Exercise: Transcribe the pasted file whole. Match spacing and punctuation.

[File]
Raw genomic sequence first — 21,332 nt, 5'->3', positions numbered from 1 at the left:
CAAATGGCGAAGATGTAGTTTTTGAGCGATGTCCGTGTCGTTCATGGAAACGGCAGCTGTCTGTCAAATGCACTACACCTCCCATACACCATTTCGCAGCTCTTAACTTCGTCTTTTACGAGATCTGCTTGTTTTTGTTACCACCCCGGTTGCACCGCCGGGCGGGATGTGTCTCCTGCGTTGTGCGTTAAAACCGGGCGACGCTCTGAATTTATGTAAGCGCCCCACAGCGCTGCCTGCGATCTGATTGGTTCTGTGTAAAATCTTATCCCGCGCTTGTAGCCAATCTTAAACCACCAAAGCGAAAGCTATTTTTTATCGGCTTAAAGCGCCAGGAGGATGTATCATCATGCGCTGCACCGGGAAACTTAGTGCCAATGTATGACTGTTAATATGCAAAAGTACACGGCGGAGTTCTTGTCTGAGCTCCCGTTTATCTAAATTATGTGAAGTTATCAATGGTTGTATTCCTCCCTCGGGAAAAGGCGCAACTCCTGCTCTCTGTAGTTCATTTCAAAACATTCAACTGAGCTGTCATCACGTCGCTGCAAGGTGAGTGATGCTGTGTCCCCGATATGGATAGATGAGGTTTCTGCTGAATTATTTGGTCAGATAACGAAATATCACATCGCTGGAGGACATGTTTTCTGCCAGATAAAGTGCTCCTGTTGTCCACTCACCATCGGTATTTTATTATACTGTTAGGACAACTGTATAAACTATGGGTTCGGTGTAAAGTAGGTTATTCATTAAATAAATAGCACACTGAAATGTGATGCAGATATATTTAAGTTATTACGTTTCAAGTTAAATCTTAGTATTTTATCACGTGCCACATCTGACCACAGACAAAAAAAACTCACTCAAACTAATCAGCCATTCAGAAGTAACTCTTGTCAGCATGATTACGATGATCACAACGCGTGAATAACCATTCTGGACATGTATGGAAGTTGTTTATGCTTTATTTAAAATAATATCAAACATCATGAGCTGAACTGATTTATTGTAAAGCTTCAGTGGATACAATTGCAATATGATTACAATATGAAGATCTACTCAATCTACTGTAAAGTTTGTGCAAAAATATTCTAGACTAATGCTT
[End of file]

Raw genomic sequence first — 21,332 nt, 5'->3', positions numbered from 1 at the left:
CAAATGGCGAAGATGTAGTTTTTGAGCGATGTCCGTGTCGTTCATGGAAACGGCAGCTGTCTGTCAAATGCACTACACCTCCCATACACCATTTCGCAGCTCTTAACTTCGTCTTTTACGAGATCTGCTTGTTTTTGTTACCACCCCGGTTGCACCGCCGGGCGGGATGTGTCTCCTGCGTTGTGCGTTAAAACCGGGCGACGCTCTGAATTTATGTAAGCGCCCCACAGCGCTGCCTGCGATCTGATTGGTTCTGTGTAAAATCTTATCCCGCGCTTGTAGCCAATCTTAAACCACCAAAGCGAAAGCTATTTTTTATCGGCTTAAAGCGCCAGGAGGATGTATCATCATGCGCTGCACCGGGAAACTTAGTGCCAATGTATGACTGTTAATATGCAAAAGTACACGGCGGAGTTCTTGTCTGAGCTCCCGTTTATCTAAATTATGTGAAGTTATCAATGGTTGTATTCCTCCCTCGGGAAAAGGCGCAACTCCTGCTCTCTGTAGTTCATTTCAAAACATTCAACTGAGCTGTCATCACGTCGCTGCAAGGTGAGTGATGCTGTGTCCCCGATATGGATAGATGAGGTTTCTGCTGAATTATTTGGTCAGATAACGAAATATCACATCGCTGGAGGACATGTTTTCTGCCAGATAAAGTGCTCCTGTTGTCCACTCACCATCGGTATTTTATTATACTGTTAGGACAACTGTATAAACTATGGGTTCGGTGTAAAGTAGGTTATTCATTAAATAAATAGCACACTGAAATGTGATGCAGATATATTTAAGTTATTACGTTTCAAGTTAAATCTTAGTATTTTATCACGTGCCACATCTGACCACAGACAAAAAAAACTCACTCAAACTAATCAGCCATTCAGAAGTAACTCTTGTCAGCATGATTACGATGATCACAACGCGTGAATAACCATTCTGGACATGTATGGAAGTTGTTTATGCTTTATTTAAAATAATATCAAACATCATGAGCTGAACTGATTTATTGTAAAGCTTCAGTGGATACAATTGCAATATGATTACAATATGAAGATCTACTCAATCTACTGTAAAGTTTGTGCAAAAATATTCTAGACTAATGCTT